However, it is also possible to use polyesters of polyalkylene oxides and aliphatic C1-C12—, preferably C1-C6—, dicarboxylic acids or aromatic dicarboxylic acids, for example oxalic acid, succinic acid, adipic acid or terephthalic acid, having average molecular weights of from 1 500 to 25 000 as grafting base (A).
It is further possible to use phosgenation-prepared polycarbonates of polyalkylene oxides or else polyurethanes of polyalkylene oxides and aliphatic C1-C12-diisocyanates and preferably C1-C6-diisocyanates or aromatic diisocyanates, for example hexamethylene diisocyanate or phenylene diisocyanate, as grafting base (A).
These polyesters, polycarbonates or polyurethanes can contain up to 500, preferably up to 100 polyalkylene oxide units, in which case polyalkylene oxide units can consist not only of homopolymers but also of copolymers of different alkylene oxides.
Grafting base (A) is particularly preferably selected from homo- and copolymers of ethylene oxide and/or propylene oxide, which can be singly or doubly end group capped or tipped.
The particular advantage of polypropylene oxide and copolymeric alkylene oxides having a high propylene oxide fraction is that grafting takes place easily.
The particular advantage of polyethylene oxide and copolymeric alkylene oxides with a high ethylene oxide fraction is that, after grafting has taken place and has produced a graft polymer having the same graft density as polypropylene oxide, the weight ratio of side chain to grafting base is larger.
The K values of the graft polymers according to the invention are customarily in the range from 10 to 150, preferably in the range from 10 to 80 and more preferably in the range from 15 to 60 (determined after H. Fikentscher, Cellulose-Chemie, Volume 13, pages 58 to 64 and 71 to 74 (1932) in water at 25° C. and polymer concentrations ranging from 0.1% by weight to 5% by weight, depending on the K value range). The particular K value desired can be set in a conventional manner through the composition of the starting materials.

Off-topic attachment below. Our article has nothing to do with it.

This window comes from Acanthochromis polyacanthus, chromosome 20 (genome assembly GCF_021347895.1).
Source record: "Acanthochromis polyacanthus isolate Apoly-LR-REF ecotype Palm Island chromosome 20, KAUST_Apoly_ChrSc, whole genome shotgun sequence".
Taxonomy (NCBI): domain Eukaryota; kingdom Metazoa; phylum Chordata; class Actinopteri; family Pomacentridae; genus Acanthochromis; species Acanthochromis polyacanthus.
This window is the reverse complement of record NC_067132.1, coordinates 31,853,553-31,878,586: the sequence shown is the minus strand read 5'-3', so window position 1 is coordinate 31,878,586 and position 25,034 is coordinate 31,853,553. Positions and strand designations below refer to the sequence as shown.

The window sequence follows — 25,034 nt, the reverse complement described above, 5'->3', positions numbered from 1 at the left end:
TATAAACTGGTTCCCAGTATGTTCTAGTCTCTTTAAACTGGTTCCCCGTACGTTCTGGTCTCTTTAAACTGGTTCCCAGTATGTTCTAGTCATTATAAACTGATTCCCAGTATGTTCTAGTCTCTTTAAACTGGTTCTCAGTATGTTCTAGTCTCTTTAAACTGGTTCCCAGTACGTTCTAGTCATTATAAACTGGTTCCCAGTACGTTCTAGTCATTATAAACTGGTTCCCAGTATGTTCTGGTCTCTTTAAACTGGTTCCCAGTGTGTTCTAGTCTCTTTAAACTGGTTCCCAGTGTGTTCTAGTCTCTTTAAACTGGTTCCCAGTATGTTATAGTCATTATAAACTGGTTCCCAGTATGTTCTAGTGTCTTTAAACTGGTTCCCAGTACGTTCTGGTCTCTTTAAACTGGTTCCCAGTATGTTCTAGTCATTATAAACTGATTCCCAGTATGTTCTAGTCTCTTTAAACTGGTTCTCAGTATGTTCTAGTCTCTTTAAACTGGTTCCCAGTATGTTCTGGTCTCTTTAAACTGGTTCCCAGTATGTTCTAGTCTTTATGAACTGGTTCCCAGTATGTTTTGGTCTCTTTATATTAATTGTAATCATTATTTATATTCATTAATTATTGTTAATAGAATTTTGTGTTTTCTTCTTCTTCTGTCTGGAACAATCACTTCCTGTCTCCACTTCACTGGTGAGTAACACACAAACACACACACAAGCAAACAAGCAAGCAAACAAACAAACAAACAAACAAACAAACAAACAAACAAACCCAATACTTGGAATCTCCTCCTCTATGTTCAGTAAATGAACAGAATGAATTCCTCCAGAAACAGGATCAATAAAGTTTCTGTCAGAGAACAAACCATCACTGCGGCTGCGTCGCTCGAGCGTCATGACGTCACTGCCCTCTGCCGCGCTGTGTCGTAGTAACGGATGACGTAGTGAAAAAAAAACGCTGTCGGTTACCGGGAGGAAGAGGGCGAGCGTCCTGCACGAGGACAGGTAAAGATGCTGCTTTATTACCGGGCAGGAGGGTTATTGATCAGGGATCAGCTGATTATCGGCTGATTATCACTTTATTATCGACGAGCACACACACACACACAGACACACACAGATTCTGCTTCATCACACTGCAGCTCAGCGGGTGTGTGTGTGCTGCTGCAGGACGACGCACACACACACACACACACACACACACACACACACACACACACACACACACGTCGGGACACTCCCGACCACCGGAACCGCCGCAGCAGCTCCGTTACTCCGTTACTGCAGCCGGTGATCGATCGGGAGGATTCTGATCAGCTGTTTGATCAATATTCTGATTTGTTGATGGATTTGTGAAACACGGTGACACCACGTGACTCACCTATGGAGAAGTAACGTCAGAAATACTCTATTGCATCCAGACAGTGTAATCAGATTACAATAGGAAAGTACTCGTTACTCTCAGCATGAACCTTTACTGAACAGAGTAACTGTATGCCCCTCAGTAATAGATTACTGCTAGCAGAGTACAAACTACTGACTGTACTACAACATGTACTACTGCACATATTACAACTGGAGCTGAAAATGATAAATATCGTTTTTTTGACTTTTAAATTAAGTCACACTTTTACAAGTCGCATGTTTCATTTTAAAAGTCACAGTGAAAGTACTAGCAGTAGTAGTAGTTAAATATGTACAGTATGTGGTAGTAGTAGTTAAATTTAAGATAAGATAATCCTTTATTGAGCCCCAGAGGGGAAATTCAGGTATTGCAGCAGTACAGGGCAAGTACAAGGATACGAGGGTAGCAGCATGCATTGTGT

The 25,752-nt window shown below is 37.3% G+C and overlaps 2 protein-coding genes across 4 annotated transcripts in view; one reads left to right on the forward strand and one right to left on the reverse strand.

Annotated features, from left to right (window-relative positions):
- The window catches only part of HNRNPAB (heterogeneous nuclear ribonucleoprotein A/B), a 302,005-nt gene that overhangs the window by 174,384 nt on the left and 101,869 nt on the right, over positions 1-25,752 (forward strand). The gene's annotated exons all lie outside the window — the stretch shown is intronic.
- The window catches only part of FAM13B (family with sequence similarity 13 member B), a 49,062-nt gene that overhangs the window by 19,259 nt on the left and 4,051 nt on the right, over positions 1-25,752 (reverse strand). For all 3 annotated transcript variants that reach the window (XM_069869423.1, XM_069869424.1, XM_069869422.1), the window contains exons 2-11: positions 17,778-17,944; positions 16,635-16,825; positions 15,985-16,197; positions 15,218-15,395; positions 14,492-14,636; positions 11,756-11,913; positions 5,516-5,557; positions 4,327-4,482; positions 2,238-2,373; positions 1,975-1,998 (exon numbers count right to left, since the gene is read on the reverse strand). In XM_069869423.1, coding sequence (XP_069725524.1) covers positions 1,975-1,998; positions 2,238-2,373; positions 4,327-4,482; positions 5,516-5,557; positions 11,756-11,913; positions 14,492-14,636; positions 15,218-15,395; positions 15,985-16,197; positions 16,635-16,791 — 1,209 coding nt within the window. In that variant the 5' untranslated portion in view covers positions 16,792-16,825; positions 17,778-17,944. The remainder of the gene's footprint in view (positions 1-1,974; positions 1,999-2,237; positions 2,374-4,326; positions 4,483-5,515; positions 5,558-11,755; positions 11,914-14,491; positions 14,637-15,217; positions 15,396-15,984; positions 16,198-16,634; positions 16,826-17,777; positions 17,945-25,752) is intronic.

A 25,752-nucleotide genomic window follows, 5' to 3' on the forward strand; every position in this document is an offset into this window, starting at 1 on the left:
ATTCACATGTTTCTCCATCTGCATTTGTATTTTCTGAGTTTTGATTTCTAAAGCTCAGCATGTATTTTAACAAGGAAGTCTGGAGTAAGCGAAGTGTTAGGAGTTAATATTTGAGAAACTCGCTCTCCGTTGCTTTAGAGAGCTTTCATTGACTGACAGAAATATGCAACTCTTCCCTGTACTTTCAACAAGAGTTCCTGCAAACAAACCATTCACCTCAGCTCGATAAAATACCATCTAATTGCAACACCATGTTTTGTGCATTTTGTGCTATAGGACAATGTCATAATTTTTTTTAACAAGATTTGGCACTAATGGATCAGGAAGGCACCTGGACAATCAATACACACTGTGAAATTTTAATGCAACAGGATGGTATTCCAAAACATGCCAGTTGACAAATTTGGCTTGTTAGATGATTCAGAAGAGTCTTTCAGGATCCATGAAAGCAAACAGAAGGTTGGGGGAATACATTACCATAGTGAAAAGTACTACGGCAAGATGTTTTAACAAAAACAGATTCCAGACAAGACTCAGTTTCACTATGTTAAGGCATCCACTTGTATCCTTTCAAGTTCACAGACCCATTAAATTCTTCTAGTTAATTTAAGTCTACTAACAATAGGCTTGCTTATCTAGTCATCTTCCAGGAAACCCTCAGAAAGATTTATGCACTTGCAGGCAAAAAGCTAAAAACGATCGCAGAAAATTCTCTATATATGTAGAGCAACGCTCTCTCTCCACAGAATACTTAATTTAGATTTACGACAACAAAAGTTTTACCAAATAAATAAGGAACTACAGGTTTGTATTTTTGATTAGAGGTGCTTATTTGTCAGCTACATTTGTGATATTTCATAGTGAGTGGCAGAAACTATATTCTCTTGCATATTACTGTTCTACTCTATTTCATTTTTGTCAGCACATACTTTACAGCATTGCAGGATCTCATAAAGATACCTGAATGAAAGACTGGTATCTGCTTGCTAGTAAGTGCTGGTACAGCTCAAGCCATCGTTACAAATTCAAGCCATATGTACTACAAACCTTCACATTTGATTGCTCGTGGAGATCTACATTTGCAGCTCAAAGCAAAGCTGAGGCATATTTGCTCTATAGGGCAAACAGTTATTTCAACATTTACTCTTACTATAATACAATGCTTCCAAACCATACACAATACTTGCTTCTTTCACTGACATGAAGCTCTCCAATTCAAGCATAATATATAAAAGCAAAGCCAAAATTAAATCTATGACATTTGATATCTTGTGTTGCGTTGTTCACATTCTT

The invention likewise provides a process for preparing the graft polymers, which comprises free-radically polymerizing the monomers (B1) and (B2) in the presence of the grafting base (A).
The polymerization can be carried out for example in solution polymerization, bulk polymerization, as an emulsion polymerization, as an inverse emulsion polymerization, as a suspension polymerization, as an inverse suspension polymerization or as a precipitation polymerization. Preference is given to bulk polymerization and especially solution polymerization, which is carried out in the presence of water in particular.
A bulk polymerization can be carried out by dissolving the monomers (B1) and (B2) in the grafting base (A), heating the mixture to the polymerization temperature and adding a free-radical initiator before polymerizing the mixture to completion. The polymerization can also be carried out semicontinuously by initially charging a portion, for example 10% by weight, of the mixture of grafting base (A), monomer (B1), monomer (B2) and free-radical initiator and heating the mixture to the polymerization temperature and, after the polymerization has lighted off, to add the rest of the mixture to be polymerized at a rate commensurate with the progress of the polymerization. However, it is also possible to initially charge the grafting base (A) to a reactor, to heat the initial charge to polymerization temperature and to add monomers (B1) and (B2) separately or as a mixture and the free-radical initiator either all at once, batchwise or preferably continuously before polymerizing.
It will be appreciated that the above-described graft polymerization can also be carried out in a solvent. Suitable organic solvents are for example aliphatic and cycloaliphatic monohydric alcohols, such as methanol, ethanol, n-propanol, isopropanol, n-butanol, sec-butanol, tert-butanol, n-hexanol and cyclohexanol, polyhydric alcohols, for example glycols, such as ethylene glycol, propylene -glycol and butylene glycol, and glycerol, alkyl ethers of polyhydric alcohols, for example methyl and ethyl ethers of the dihydric alcohols mentioned, and also ethyl alcohols, such as diethylene glycol and triethylene glycol, and also cyclic ethers, such as dioxane.